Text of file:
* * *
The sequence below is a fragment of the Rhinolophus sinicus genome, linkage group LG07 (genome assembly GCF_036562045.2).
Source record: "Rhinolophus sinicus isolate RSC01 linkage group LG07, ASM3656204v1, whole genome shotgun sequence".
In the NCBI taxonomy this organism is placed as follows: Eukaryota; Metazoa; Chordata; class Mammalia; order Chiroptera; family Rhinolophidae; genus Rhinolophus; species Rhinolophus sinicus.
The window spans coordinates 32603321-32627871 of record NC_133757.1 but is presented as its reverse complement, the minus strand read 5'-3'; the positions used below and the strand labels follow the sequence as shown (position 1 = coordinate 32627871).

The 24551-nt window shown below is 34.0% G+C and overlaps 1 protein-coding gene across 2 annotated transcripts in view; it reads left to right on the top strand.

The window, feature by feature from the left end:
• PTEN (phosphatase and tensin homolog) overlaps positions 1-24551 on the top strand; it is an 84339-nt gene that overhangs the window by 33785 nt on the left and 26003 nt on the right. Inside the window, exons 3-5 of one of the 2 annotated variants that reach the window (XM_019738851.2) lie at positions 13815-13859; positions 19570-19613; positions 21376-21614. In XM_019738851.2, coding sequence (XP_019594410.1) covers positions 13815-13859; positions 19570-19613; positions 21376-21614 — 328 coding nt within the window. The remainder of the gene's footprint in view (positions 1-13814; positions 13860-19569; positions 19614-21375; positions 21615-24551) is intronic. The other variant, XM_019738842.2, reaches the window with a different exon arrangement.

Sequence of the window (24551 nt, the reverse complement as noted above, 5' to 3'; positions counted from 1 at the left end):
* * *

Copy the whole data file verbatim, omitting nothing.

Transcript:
The sequence below is a fragment of the Rhinolophus sinicus genome, linkage group LG07 (genome assembly GCF_036562045.2).
Source record: "Rhinolophus sinicus isolate RSC01 linkage group LG07, ASM3656204v1, whole genome shotgun sequence".
In the NCBI taxonomy this organism is placed as follows: Eukaryota; Metazoa; Chordata; class Mammalia; order Chiroptera; family Rhinolophidae; genus Rhinolophus; species Rhinolophus sinicus.
The window spans coordinates 32603321-32627871 of record NC_133757.1 but is presented as its reverse complement, the minus strand read 5'-3'; the positions used below and the strand labels follow the sequence as shown (position 1 = coordinate 32627871).

The 24551-nt window shown below is 34.0% G+C and overlaps 1 protein-coding gene across 2 annotated transcripts in view; it reads left to right on the top strand.

The window, feature by feature from the left end:
• PTEN (phosphatase and tensin homolog) overlaps positions 1-24551 on the top strand; it is an 84339-nt gene that overhangs the window by 33785 nt on the left and 26003 nt on the right. Inside the window, exons 3-5 of one of the 2 annotated variants that reach the window (XM_019738851.2) lie at positions 13815-13859; positions 19570-19613; positions 21376-21614. In XM_019738851.2, coding sequence (XP_019594410.1) covers positions 13815-13859; positions 19570-19613; positions 21376-21614 — 328 coding nt within the window. The remainder of the gene's footprint in view (positions 1-13814; positions 13860-19569; positions 19614-21375; positions 21615-24551) is intronic. The other variant, XM_019738842.2, reaches the window with a different exon arrangement.

Sequence of the window (24551 nt, the reverse complement as noted above, 5' to 3'; positions counted from 1 at the left end):